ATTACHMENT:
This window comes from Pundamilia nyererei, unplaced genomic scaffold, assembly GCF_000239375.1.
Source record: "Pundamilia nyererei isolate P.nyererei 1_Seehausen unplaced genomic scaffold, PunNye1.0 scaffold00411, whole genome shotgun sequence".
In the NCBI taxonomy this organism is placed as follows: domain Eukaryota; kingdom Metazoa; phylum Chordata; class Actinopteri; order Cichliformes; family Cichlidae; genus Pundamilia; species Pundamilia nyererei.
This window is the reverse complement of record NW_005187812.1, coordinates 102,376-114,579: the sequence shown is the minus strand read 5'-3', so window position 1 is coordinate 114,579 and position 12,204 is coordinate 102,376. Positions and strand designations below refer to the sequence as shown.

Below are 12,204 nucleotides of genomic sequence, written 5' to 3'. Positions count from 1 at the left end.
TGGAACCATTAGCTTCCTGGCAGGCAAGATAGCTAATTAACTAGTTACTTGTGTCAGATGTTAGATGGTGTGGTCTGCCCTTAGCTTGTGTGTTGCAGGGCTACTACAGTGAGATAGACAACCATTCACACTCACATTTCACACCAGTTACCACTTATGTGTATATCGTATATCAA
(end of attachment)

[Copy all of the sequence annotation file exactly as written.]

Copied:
This window comes from Pundamilia nyererei, unplaced genomic scaffold, assembly GCF_000239375.1.
Source record: "Pundamilia nyererei isolate P.nyererei 1_Seehausen unplaced genomic scaffold, PunNye1.0 scaffold00411, whole genome shotgun sequence".
In the NCBI taxonomy this organism is placed as follows: domain Eukaryota; kingdom Metazoa; phylum Chordata; class Actinopteri; order Cichliformes; family Cichlidae; genus Pundamilia; species Pundamilia nyererei.
This window is the reverse complement of record NW_005187812.1, coordinates 102,376-114,579: the sequence shown is the minus strand read 5'-3', so window position 1 is coordinate 114,579 and position 12,204 is coordinate 102,376. Positions and strand designations below refer to the sequence as shown.

Below are 12,204 nucleotides of genomic sequence, written 5' to 3'. Positions count from 1 at the left end.
TGGAACCATTAGCTTCCTGGCAGGCAAGATAGCTAATTAACTAGTTACTTGTGTCAGATGTTAGATGGTGTGGTCTGCCCTTAGCTTGTGTGTTGCAGGGCTACTACAGTGAGATAGACAACCATTCACACTCACATTTCACACCAGTTACCACTTATGTGTATATCGTATATCAA